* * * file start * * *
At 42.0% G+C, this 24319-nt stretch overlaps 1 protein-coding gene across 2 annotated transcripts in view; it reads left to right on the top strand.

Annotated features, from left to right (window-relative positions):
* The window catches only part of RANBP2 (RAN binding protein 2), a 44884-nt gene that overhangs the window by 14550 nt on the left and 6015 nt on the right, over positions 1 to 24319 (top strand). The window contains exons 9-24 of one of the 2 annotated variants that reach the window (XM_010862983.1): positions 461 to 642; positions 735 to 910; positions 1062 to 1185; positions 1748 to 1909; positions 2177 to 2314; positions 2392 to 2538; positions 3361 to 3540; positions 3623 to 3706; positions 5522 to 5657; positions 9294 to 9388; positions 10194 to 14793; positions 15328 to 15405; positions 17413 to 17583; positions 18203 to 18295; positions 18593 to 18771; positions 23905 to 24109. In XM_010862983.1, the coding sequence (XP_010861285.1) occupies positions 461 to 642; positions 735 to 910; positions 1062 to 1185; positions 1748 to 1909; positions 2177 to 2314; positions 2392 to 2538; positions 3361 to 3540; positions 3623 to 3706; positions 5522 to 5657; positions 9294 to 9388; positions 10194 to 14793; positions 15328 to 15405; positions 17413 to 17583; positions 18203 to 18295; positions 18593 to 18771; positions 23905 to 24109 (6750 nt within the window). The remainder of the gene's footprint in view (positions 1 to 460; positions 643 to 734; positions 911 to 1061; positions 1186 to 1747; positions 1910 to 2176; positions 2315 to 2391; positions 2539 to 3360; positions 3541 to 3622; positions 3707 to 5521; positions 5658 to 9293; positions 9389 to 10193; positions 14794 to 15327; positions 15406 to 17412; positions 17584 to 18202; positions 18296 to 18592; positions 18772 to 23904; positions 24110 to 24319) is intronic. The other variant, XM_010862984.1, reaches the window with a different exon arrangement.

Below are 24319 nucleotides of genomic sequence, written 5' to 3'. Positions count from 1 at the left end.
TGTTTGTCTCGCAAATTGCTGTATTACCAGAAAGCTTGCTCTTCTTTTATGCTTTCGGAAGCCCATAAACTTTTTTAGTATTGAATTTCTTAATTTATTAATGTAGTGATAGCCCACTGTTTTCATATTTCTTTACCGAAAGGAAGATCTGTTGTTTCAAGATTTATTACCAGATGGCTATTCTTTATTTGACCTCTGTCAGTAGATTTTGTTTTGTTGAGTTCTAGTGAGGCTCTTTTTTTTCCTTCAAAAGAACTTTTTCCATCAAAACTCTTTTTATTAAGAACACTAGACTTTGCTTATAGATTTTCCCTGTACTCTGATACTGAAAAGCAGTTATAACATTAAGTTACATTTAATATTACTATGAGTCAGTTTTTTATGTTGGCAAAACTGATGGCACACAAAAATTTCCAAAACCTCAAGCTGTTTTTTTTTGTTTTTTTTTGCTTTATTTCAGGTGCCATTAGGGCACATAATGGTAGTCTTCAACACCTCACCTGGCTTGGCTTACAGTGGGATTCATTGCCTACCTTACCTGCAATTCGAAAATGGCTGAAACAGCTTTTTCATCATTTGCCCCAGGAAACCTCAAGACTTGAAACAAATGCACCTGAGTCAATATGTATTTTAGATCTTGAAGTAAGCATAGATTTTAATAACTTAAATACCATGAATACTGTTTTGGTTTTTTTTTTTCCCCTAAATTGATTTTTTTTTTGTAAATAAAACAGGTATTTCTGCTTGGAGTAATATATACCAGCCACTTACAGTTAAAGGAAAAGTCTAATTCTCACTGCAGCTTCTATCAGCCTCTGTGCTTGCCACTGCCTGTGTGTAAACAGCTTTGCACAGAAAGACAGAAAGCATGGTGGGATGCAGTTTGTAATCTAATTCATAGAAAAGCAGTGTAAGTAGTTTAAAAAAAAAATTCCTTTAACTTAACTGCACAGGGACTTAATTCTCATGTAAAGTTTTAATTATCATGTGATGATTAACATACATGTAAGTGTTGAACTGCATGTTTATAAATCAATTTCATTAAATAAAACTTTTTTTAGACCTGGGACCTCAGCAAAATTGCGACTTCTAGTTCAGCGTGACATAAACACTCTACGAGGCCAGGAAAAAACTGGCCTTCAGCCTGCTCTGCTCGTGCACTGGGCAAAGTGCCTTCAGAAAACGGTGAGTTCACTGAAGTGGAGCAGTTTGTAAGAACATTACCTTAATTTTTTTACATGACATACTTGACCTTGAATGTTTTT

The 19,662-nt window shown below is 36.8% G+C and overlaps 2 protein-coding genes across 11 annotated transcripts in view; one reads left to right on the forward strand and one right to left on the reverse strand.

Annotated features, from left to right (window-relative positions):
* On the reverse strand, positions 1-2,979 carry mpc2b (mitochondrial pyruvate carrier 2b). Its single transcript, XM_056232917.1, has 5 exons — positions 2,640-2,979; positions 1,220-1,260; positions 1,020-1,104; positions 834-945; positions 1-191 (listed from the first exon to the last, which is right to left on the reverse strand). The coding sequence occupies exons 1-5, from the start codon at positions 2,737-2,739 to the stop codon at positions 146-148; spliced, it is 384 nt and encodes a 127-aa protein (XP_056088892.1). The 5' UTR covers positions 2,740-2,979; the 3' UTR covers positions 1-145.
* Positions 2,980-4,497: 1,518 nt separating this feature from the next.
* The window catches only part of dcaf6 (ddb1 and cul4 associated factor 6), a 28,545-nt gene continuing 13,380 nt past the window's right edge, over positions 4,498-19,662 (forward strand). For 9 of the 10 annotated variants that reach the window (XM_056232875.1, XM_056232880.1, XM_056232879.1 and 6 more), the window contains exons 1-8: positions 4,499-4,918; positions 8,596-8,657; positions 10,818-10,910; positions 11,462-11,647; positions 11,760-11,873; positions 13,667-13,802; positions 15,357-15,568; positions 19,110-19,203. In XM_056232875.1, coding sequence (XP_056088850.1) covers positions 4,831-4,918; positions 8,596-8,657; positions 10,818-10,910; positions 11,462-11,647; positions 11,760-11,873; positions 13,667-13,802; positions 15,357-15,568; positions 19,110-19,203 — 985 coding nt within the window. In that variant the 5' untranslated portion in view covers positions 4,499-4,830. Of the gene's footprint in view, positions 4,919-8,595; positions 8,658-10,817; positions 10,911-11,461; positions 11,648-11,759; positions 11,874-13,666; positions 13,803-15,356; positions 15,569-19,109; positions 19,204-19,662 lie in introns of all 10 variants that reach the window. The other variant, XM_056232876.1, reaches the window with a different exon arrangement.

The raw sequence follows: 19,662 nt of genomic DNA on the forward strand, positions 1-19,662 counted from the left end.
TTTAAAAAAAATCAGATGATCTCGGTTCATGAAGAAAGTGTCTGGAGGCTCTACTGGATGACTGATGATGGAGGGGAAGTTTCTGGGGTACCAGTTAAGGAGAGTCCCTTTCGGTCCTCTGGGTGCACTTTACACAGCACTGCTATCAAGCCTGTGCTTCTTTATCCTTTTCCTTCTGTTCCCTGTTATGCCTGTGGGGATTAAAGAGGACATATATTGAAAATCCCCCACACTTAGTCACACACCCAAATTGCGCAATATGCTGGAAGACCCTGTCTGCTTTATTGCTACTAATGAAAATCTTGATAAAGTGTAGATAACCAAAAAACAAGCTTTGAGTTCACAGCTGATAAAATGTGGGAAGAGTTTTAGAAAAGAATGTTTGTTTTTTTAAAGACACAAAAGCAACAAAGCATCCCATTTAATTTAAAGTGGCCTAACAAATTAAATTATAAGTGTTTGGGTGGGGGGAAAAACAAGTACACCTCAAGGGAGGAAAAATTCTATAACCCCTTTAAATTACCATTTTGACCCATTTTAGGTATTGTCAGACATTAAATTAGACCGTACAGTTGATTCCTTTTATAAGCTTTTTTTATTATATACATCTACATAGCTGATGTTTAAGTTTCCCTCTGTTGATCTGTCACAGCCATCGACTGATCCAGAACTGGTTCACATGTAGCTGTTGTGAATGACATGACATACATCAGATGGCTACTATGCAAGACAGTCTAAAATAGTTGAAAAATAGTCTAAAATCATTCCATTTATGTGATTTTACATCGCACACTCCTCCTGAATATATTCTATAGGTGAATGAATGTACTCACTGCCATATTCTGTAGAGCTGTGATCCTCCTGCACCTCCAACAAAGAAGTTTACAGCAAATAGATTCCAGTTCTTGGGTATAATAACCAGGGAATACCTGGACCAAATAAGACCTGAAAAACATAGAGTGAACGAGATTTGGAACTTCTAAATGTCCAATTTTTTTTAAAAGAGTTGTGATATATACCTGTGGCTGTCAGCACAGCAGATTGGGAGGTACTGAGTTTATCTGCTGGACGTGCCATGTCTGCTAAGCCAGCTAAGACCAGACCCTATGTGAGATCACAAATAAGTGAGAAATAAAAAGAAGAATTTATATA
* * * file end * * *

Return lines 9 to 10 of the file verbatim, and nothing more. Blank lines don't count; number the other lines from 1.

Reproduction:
* Positions 2,980-4,497: 1,518 nt separating this feature from the next.
* The window catches only part of dcaf6 (ddb1 and cul4 associated factor 6), a 28,545-nt gene continuing 13,380 nt past the window's right edge, over positions 4,498-19,662 (forward strand). For 9 of the 10 annotated variants that reach the window (XM_056232875.1, XM_056232880.1, XM_056232879.1 and 6 more), the window contains exons 1-8: positions 4,499-4,918; positions 8,596-8,657; positions 10,818-10,910; positions 11,462-11,647; positions 11,760-11,873; positions 13,667-13,802; positions 15,357-15,568; positions 19,110-19,203. In XM_056232875.1, coding sequence (XP_056088850.1) covers positions 4,831-4,918; positions 8,596-8,657; positions 10,818-10,910; positions 11,462-11,647; positions 11,760-11,873; positions 13,667-13,802; positions 15,357-15,568; positions 19,110-19,203 — 985 coding nt within the window. In that variant the 5' untranslated portion in view covers positions 4,499-4,830. Of the gene's footprint in view, positions 4,919-8,595; positions 8,658-10,817; positions 10,911-11,461; positions 11,648-11,759; positions 11,874-13,666; positions 13,803-15,356; positions 15,569-19,109; positions 19,204-19,662 lie in introns of all 10 variants that reach the window. The other variant, XM_056232876.1, reaches the window with a different exon arrangement.